Trailing 2-0 in the second period on Sunday night, the Flyers stormed back to beat the Islanders in overtime, 3-2, and stop some serious bleeding.

Claude Giroux netted the game-winner, his first marker in 13 games.

On Saturday, the Flyers’ return from five days off was unceremonious to say the least, as they lost badly to the Devils, 4-1, after entering their NHL mandated bye week losers in 11 of the last 14 games.

So this was a game they desperately had to have and got it.

The Flyers (23-19-6) picked up just their fourth win since Dec. 17, improving to 4-9-3 since rattling off 10 straight victories, a streak that seems like ages ago.

Speaking of streaks, the Flyers snapped a nine-game losing slide on the road in which they had been outscored, 36-12.

The Islanders (19-17-9) had their three-game winning streak halted. On Tuesday, New York fired its head coach Jack Capuano.

Notable goals
Shayne Gostisbehere converted a nifty wraparound pass to Giroux, who finished the winner.

Ivan Provorov made it all possible with a beautiful play to tie the game at 2-2 less than two minutes into the final stanza. The rookie defenseman took a pass at the blue line and patiently maneuvered by two Islanders before unleashing a shot from the circle that got past Islanders netminder Thomas Greiss off the skate of his own defenseman Adam Pelech.

It marked Provorov’s first goal since he scored two against the Blackhawks on Dec. 3.

Wayne Simmonds kept another game from unraveling when he beat Greiss with 5:50 left in the second stanza. Simmonds gathered a loose puck off the skate of Brayden Schenn and fired it home to trim the deficit to 2-1 and give him his team-leading 19th marker.

"It was a bouncing puck and [Radko Gudas] made a great play and kept it in,” Simmonds said at second intermission. “There were a couple more bounces and I just picked it up and shot it far side and it went in.”

In the first period, Islanders leading scorer John Tavares got things started with a takeaway that resulted in Steve Mason under siege. Tavares, who stripped an Andrew MacDonald pass to Jakub Voracek, went in uncontested on Mason, who denied the shot and follow attempt from Anders Lee. With the puck still loose in the crease and Mason on his side, Ivan Provorov knocked it out but right to Nick Leddy for a clean wrist shot and goal with 6:35 remaining in the opening stanza.

At 4:47 of the second period, Mason was unable to control a rebound and New York took advantage. Alan Quine came in and fluttered the puck over Mason’s shoulders to give the Islanders a 2-0 advantage.

No goal
The Flyers had 33 seconds of 5-on-3 action early in the second period, when they put the puck on Greiss, who couldn’t secure it. It created a mad jumble of bodies at the net but somehow the puck never crossed the goal line. The play was ruled no goal and later confirmed by official review.

The Flyers failed to score later at 5-on-4 and the Islanders used the momentum to extend their lead moments later on Quine’s tally.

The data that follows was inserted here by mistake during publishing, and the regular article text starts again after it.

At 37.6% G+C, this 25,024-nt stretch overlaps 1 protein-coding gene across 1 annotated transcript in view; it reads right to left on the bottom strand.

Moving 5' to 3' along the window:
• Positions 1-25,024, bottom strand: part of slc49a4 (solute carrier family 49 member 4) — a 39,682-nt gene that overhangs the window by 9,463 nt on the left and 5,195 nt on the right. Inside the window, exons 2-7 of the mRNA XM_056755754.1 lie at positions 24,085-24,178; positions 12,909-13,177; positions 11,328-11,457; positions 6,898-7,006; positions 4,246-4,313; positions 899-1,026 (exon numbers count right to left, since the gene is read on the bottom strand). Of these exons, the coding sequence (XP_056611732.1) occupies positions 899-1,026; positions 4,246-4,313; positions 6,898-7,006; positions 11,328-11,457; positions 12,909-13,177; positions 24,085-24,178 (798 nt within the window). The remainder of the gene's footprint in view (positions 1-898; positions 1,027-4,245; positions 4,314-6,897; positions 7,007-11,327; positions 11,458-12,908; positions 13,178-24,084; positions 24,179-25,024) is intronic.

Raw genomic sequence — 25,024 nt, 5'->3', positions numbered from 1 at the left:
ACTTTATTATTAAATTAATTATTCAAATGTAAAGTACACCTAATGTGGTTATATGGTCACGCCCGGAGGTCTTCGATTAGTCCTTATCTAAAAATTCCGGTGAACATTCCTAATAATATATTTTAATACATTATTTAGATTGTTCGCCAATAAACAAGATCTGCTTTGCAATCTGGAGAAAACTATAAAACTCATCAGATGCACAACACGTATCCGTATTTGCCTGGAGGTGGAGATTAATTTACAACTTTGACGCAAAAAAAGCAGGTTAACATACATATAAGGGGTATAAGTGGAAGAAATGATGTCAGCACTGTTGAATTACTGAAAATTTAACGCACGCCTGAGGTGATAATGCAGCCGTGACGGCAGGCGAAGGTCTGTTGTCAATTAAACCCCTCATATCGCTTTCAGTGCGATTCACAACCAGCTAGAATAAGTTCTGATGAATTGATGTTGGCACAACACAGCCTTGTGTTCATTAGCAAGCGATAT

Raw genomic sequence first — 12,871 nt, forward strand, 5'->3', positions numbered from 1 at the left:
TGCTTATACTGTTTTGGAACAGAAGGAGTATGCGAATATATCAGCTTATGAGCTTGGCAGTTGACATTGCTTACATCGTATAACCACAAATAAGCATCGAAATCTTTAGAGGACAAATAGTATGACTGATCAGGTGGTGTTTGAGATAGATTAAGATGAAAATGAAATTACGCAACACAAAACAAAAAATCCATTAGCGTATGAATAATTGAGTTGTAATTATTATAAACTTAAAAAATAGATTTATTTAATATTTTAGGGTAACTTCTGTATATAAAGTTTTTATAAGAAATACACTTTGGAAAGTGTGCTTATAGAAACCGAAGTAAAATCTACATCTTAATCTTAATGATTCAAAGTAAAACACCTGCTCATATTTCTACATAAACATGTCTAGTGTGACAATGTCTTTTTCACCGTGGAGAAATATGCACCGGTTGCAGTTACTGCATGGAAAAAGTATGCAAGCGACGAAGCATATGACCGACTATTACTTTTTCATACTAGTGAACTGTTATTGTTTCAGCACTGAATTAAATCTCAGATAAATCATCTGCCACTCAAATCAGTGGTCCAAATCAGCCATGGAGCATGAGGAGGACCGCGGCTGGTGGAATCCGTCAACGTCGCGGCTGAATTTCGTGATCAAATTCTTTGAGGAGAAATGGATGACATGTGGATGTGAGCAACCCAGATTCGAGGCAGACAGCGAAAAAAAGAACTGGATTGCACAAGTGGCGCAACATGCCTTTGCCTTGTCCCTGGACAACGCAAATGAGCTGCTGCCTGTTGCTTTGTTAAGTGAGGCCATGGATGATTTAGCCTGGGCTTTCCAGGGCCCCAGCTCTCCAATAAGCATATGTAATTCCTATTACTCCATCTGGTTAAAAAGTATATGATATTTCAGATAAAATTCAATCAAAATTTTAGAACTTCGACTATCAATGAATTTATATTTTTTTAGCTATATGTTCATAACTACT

Goalie report
Mason, who had not won since Dec. 21, made 36 saves.

He entered with a 4.03 goals-against average over his last 10 appearances but made a number of timely stops, including four in one wild sequence of a New York power play during the third period. He also turned away a Tavares breakaway in the extra session.

Coming off back-to-back shutouts in which he made 55 total saves, Greiss stopped 44 shots. He went to a full split to rob Sean Couturier midway through the second period and stoned Provorov in overtime before allowing the winner.

Power play
The man advantage, which went 0 for 6 on Saturday and was 0 for its last 11 coming in, went 0 for 3.

The Islanders finished 0 for 2.

Penalty kill
Lacking discipline in their first game back from the bye week, the Flyers were forced to go on the penalty kill seven times Saturday, allowing two goals.

On Sunday, the Flyers didn’t allow New York a power play until the final stanza. The Flyers finished 2 for 2 on the PK.

The Islanders stopped all three Flyers power plays.

Hits
Brayden Schenn skated to the bench hunched over after colliding with Josh Bailey in open ice during the second period. Schenn was OK and returned his next shift.

The Islanders outhit the Flyers, 23-12.

Scratches
For the Flyers: Forward Dale Weise, and defensemen Michael Del Zotto and Nick Schultz, all healthy.

Defenseman Brandon Manning returned to the lineup after two straight healthy scratches.

For the Islanders: Forwards Andrew Ladd (upper-body injury) and Stephen Gionta (healthy), and defenseman Scott Mayfield (healthy).

Next up
The Flyers follow their back-to-back with another such set. First up are the Rangers on Wednesday at Madison Square Garden before the Flyers come home Thursday to face the Maple Leafs, who currently trail the Flyers by a point for the Eastern Conference’s second wild-card spot.